By: Dawn Wilson

This week’s featured animal is the mountain bluebird.

In late February each year I start to look for the vibrant flashes of blue that appear in Estes Park. These aren’t speeding cars or fast bikers but rather the mountain bluebirds arriving from their winter homes. This welcome burst of color on a winter landscape is a sure sign spring is just around the corner.

1. Mountain bluebirds are one of the first migratory birds to return to Estes Valley in the spring, returning as soon as the bugs have emerged from their winter cocoons.

2. Mountain bluebirds are cavity nesters, using former woodpecker holes, rotted-out cavities or one of the dozens of nest boxes installed along fence lines and in trees at the golf courses in Estes Park.

3. Shortly after returning, the male bluebirds will begin looking for possible nesting sites in Estes Park and Rocky Mountain National Park. He will show them off to the females; she makes the final selection for the nest.

4. Mountain bluebirds nest from March to August, sometimes having two broods of nestlings during this time period.

5. These stunning birds feed primarily on insects, with studies showing as much as 92 percent of their diet consisting of animal matter. They can be seen hovering a few feet above the ground hunting for bugs.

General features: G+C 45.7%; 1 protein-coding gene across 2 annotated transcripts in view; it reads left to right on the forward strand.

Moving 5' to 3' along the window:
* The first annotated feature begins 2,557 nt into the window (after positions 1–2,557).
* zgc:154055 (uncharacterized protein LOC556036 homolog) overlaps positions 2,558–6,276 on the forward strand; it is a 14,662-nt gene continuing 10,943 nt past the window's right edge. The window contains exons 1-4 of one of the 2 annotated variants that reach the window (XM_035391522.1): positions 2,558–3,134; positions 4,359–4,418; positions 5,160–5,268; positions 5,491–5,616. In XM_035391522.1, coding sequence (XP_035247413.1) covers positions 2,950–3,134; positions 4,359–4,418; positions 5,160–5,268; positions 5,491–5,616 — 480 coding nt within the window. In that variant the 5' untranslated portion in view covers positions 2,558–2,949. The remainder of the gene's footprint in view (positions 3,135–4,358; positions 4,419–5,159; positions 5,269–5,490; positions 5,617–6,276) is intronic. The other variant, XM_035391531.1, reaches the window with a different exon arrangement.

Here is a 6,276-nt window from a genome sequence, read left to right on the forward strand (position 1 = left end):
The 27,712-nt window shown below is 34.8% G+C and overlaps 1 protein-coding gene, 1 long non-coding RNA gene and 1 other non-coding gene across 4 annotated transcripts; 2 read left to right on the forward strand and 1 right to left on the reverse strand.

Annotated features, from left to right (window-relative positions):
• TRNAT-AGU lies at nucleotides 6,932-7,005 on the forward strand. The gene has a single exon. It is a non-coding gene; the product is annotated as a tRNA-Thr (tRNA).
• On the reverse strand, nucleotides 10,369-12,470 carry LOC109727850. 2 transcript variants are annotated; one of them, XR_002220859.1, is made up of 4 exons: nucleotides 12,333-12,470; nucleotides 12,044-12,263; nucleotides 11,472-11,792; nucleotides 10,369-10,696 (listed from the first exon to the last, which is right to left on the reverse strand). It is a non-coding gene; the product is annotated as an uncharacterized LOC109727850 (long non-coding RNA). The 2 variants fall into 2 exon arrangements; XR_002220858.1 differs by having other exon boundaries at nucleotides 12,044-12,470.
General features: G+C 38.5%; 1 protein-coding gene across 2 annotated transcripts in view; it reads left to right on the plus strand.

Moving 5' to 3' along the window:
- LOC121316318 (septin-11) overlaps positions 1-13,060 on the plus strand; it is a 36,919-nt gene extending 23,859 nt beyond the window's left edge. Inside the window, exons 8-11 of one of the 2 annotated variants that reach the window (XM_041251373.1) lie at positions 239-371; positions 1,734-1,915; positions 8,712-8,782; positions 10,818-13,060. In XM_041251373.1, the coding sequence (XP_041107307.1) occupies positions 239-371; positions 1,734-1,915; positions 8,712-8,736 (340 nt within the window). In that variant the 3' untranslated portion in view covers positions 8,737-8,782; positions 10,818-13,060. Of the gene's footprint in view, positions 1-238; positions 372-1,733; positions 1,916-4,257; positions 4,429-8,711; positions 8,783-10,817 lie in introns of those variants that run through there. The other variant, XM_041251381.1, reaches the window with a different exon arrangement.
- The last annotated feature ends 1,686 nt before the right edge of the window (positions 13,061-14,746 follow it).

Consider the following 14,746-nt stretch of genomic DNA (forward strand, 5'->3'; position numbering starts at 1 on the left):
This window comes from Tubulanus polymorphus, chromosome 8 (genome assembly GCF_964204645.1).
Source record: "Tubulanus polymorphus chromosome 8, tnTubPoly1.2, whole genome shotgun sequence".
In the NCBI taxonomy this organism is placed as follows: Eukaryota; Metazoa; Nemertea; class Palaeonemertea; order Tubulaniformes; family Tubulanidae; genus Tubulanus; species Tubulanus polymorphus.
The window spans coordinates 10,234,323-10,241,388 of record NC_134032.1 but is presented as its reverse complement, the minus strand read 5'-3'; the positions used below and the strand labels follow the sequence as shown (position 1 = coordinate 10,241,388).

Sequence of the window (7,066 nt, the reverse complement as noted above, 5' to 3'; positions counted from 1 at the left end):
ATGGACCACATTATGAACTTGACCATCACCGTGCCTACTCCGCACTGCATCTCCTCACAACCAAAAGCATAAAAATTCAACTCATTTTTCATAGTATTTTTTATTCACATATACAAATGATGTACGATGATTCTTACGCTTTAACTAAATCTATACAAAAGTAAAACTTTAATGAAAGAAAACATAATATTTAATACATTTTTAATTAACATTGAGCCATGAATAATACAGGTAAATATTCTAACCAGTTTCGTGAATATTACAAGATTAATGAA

Dawn Wilson is a professional and award-winning nature photographer who lives in Estes Park year-round. You can see more of her work and purchase prints at DawnWilsonPhotography.com.

(0) comments

Welcome to the discussion.

Keep it Clean. Please avoid obscene, vulgar, lewd, racist or sexually-oriented language.
PLEASE TURN OFF YOUR CAPS LOCK.
Don't Threaten. Threats of harming another person will not be tolerated.
Be Truthful. Don't knowingly lie about anyone or anything.
Be Nice. No racism, sexism or any sort of -ism that is degrading to another person.
Be Proactive. Use the 'Report' link on each comment to let us know of abusive posts.
Share with Us. We'd love to hear eyewitness accounts, the history behind an article.